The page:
Frank Merriwell at Yale - Burt L. Standish - ebook

Frank Merriwell at Yale ebook

burt l standish

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Opis

Frank Merriwell is the perfect protagonist. He leads a healthy lifestyle, courageous and cheerful. Frank just radiates vital energy. Merriwell excelled at football, baseball, crew, and track at Yale while solving mysteries and righting wrongs. The book is written in a simple form, it is easy to read, thanks to all understandable slang.

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Liczba stron: 377

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Contents

CHAPTER I. TROUBLE BREWING

CHAPTER II. CHALLENGED AND HAZED

CHAPTER III. THE BLOW

CHAPTER IV. THE FIGHT

CHAPTER V. THE FINISH

CHAPTER VI. A FRESH COUNCIL

CHAPTER VII. A SURPRISE

CHAPTER VIII. THE "ROAST" AT EAST ROCK

CHAPTER IX. THE DUEL

CHAPTER X. AT MOREY'S

CHAPTER XI "LAMBDA CHI!"

CHAPTER XII. FRESHMAN AGAINST SOPHOMORE

CHAPTER XIII. JUBILANT FRESHMEN

CHAPTER XIV. THE RUSH

CHAPTER XV. ON THE BALL FIELD

CHAPTER XVI. TO BREAK AN ENEMY'S WRIST

CHAPTER XVII. TALKING IT OVER

CHAPTER XVIII. MERRIWELL AND RATTLETON

CHAPTER XIX. WHO IS THE TRAITOR?

CHAPTER XX. A HOT CHASE

CHAPTER XXI ROAST TURKEY

CHAPTER XXII. A SURPRISE FOR FRANK

CHAPTER XXIII. THE YALE SPIRIT

CHAPTER XXIV. GORDON EXPRESSES HIMSELF

CHAPTER XXV. THE TRAITOR DISCOVERED

CHAPTER XXVI. THE RACE

CHAPTER XXVII. A CHANGE OF PITCHERS

CHAPTER XXVIII. THE GAME GROWS HOTTER

CHAPTER XXIX. THE END OF THE GAME

CHAPTER XXX. RATTLETON IS EXCITED

CHAPTER XXXI. WHAT DITSON WANTED

CHAPTER XXXII. DITSON IS TRAPPED

CHAPTER XXXIII. "PLAY BALL!'"

CHAPTER XXXIV. A HOT FINISH

CHAPTER I

TROUBLE BREWING

  “Here’s to good old Yale–drink it down! Here’s to good old Yale–drink it down! Here’s to good old Yale, She’s so hearty and so hale– Drink it down! Drink it down! down! down!”

From the open window of his rooms on York Street Frank Merriwell heard the distant chorus of a rollicking band of students who had been having a merry evening in town.

Frank had passed his examinations successfully and had been admitted as a student at Yale. In order to accomplish this without taking a preparatory course at Phillips Academy, he had found it necessary to vigorously “brush up” the knowledge he had acquired at the Fardale Military Academy which was a college preparatory school.

Professor Scotch, Frank’s guardian, had been of great assistance to him, for the professor knew just about what would be required at the entrance examination, and he had kept the boy digging away away at the propositions in the First Book of Euclid, had drilled him in Caesar, caused him to spend weary hours over Virgil and the Iliad, and made him not a little weary of his Xenophon.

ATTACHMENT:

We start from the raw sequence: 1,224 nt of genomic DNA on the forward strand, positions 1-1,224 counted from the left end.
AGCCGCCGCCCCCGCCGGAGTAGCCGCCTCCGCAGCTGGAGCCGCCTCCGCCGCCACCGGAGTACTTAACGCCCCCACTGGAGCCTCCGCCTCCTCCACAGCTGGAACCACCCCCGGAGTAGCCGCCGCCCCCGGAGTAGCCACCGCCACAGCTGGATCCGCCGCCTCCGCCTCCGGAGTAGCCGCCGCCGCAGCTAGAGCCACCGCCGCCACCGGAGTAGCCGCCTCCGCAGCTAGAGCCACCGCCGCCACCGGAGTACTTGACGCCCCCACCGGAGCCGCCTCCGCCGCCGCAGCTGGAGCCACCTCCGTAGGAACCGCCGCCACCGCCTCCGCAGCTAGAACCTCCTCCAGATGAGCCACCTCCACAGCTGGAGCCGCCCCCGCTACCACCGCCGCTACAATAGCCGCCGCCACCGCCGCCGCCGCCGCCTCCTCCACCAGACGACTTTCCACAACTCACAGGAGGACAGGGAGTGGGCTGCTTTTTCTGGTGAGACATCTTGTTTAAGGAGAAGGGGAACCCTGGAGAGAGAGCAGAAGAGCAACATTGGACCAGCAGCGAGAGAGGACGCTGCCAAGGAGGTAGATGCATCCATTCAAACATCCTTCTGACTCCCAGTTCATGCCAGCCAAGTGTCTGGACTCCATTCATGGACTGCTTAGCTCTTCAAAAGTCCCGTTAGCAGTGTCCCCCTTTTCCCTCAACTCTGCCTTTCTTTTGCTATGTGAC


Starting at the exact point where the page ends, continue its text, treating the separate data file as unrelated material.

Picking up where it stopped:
As he passed without a condition, although he had been told again and again that a course at Phillips Academy was almost an absolute necessity, Frank was decidedly grateful to the professor.

Professor Scotch’s anxiety had brought him to New Haven, where he remained “till the agony was over,” as Frank expressed it. The little man bubbled over with delight when he found his protégé had gone through without a struggle.

Having secured the rooms on York Street, the professor saw Frank comfortably settled, and then, before taking his departure, he attempted to give the boy some wholesome advice.

“Don’t try to put on many frills here the first year,” he said. “You will find that freshmen do not cut much of a figure here. It doesn’t make any difference what you have done or what you have been elsewhere, you will have to establish a record by what you do and what you become here. You’ll find these fellows here won’t care a rap if you have discovered the North Pole or circumnavigated the globe in–er–ah–ten days. It will be all the better for you if you do not let them know you are rich in your own name and have traveled in South America, Africa, Europe, and other countries. They’d think you were bragging or lying if you mentioned it, and–”

“You know well enough that I am not given to boasting about myself, professor, and so you are wasting your breath,” said Frank, rather resentfully.

“Hum! ha! Don’t fly off the handle–keep cool. I know you have sand, and you’re made of the right kind of stuff; but you are the greatest hand to get into scrapes I ever saw, and a little advice won’t do you any harm. You will find that in many things you cannot do just as you would like, so you must–”

“I’ll get into the game all right, so don’t worry. You will remember that I did fairly well at Fardale, and you should not worry about me while I am here.”

“I will not. You did well at Fardale–that’s right. You were the most popular boy in the academy; but you will find Yale is far different from Fardale.”

So the professor took his departure, and Frank was left to begin life at college.

His roommate was a rollicking, headstrong, thoughtless young fellow from Ohio. Harry Rattleton was his name, and it seemed to fit him perfectly. He had a way of speaking rapidly and heedlessly and turning his expressions end for end.

Frank had been able to assist Harry at examination. Harry and Frank were seated close to each other, and when it was all over and the two boys knew they had passed all right, Harry came to Frank, held out his hand, and said: